To do so, it's going to need to get up and over the 200-horsepower mark, but Suzuki is making sure the new Gixxer hits hard down low as well. The L7 will be the first bike in the superbike class to feature variable valve timing. The VVT system will use steel balls in grooves in the intake cam sprockets that are moved outward by centrifugal force as the revs come up to retard the intake cam timing at high rpm. Thus, cam timing is optimized differently for low and high rpm, giving strong low-end torque but adding to the top-end rush. Peak rpm, and thus top-end power is also higher thanks to a low-mass finger follower valve train.



Electronics-wise, the Gixxer will get three drive modes that change throttle response and fuel mapping. There's a 10-stage traction control system, an up/down quickshifter and full-throttle launch control for traffic light supremacy – and race starts, yeah, race starts.
The lack of an Inertial Measurement Unit comes as a bit of a surprise. Without one, the GSX-R won't be able to run lean angle-sensitive ABS or drive a clever semi-active suspension option like the BMW S1000RR's down the track. Suzuki believes it'll get the fundamentals so right that the bike won't need one, and that's got to be good news for the retail price.
Suspension-wise it'll wear the latest good bits from Showa, namely Balance Free Front (BFF) forks with external damping circuits and a Balance Free Rear Cushion (BFRC) shock, and street riders will appreciate Suzuki's first LED headlight. We'll hear more about the bike's final spec as it enters production.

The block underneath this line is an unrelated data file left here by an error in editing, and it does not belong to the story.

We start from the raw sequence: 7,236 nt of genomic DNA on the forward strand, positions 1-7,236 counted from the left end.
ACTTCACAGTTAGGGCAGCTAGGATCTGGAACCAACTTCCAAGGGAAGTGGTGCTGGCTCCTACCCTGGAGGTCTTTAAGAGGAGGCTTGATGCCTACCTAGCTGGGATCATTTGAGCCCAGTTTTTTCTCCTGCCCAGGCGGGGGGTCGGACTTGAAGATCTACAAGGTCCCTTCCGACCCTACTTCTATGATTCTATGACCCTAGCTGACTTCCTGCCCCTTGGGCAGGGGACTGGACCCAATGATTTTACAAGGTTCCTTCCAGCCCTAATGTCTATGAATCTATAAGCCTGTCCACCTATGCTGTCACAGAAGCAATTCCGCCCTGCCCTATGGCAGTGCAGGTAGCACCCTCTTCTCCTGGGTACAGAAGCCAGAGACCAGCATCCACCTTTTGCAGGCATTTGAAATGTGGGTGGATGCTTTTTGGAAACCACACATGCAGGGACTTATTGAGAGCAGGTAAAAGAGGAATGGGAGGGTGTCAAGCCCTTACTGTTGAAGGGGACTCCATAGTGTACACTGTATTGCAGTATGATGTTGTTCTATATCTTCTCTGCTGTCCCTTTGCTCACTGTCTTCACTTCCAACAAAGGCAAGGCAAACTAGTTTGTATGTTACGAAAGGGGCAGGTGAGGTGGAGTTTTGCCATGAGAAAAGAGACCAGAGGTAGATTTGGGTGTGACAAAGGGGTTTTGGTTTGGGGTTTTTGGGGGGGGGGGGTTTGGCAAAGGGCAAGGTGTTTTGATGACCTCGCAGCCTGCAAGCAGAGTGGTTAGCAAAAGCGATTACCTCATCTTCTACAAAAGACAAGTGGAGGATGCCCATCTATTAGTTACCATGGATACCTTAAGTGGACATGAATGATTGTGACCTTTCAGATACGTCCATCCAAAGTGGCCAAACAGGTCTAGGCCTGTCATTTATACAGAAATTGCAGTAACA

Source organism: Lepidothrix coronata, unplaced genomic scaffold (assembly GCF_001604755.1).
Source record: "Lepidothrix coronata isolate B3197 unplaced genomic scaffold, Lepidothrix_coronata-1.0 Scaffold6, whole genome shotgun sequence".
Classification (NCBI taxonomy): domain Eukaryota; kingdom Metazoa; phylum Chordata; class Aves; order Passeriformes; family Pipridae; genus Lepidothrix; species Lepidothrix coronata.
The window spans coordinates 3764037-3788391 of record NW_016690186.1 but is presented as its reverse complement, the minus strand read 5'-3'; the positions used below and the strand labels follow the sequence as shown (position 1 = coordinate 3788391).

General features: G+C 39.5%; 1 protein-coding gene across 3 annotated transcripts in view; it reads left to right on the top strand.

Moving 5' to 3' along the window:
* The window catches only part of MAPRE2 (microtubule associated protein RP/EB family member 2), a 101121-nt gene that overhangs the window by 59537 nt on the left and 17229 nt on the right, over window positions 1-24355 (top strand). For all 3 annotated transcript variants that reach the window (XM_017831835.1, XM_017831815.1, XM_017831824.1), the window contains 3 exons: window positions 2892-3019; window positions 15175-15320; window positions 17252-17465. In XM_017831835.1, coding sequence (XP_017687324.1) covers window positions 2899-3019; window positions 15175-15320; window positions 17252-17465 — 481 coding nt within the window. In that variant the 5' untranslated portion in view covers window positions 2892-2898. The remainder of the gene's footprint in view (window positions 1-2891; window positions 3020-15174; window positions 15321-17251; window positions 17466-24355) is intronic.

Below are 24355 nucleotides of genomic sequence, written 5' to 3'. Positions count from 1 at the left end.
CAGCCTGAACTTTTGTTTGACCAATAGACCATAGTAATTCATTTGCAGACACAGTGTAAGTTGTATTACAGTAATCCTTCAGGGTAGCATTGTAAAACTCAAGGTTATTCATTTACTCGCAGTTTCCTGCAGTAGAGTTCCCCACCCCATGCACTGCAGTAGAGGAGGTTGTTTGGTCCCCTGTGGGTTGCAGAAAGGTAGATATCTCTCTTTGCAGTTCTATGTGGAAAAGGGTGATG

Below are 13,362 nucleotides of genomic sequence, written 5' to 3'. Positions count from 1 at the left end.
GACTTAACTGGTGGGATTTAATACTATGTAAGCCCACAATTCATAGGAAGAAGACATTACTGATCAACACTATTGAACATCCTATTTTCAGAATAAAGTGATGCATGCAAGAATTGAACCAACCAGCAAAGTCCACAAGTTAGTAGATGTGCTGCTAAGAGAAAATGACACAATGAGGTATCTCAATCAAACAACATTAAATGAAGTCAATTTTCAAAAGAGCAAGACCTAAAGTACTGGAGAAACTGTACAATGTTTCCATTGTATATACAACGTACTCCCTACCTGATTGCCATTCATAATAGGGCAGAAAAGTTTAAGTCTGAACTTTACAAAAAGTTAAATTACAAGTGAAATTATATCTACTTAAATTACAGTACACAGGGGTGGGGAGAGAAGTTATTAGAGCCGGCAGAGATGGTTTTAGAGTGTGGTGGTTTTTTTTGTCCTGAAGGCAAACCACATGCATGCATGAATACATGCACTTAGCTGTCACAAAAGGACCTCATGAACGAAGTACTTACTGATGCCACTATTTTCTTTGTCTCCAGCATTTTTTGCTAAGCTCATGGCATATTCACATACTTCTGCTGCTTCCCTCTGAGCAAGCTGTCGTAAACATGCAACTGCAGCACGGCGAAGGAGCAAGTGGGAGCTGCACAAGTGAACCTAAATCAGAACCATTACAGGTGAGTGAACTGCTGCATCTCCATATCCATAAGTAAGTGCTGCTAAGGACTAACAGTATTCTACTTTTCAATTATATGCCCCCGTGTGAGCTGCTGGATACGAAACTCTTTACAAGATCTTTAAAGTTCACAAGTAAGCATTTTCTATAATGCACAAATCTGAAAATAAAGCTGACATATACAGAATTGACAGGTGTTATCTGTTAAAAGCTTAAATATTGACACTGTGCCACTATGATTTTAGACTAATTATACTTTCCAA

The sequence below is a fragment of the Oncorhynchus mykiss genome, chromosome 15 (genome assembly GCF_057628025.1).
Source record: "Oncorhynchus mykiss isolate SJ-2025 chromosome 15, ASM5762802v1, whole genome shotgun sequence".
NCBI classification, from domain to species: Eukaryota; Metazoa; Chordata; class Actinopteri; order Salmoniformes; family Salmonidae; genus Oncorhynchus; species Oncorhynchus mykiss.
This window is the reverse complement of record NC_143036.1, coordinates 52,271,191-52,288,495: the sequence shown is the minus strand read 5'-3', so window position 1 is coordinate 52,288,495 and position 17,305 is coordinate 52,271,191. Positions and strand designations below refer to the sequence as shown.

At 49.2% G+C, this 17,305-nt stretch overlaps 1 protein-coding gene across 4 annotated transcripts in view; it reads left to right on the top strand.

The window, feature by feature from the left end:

I sure don't envy the product team on a job like this. Today's top-end superbikes are so darn fast, and so darn full of expensive bits and pieces that you've got to spend a ton of money to be in the hunt. Suzuki believes it can engineer its way back to the top rather than getting there with expensive electronics, producing a bike "that doesn't require a degree in engineering to understand, and doesn't need constant adjustment by a squad of computer technicians to work."



It's a bold statement in this electronic age, but one that's bound to resonate with a lot of riders. Let's see how it fares when the chips are down, and let's see how much longer Honda holds out with its ageing Fireblade design!



************************* end of article ********************************
« Last Edit: November 19, 2015, 03:28:11 am by Chris »
CHRIS
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1978 GS1000C / 1979 GS1000S / 1981 CM400C / 1986 RG500 GAMMA / 1988 R100RS / 1991 K100RS / 1997 GSF1200 BANDIT

Offline gl1dinorider

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Re: Finally - A New Suzuki Gixxer 1000!
« Reply #1 on: November 19, 2015, 05:51:30 am »
I. Like their traditionalist approach.

But i dont like the "by wire" on anything.

But i an old school kind of guy.
What does "riding season" mean?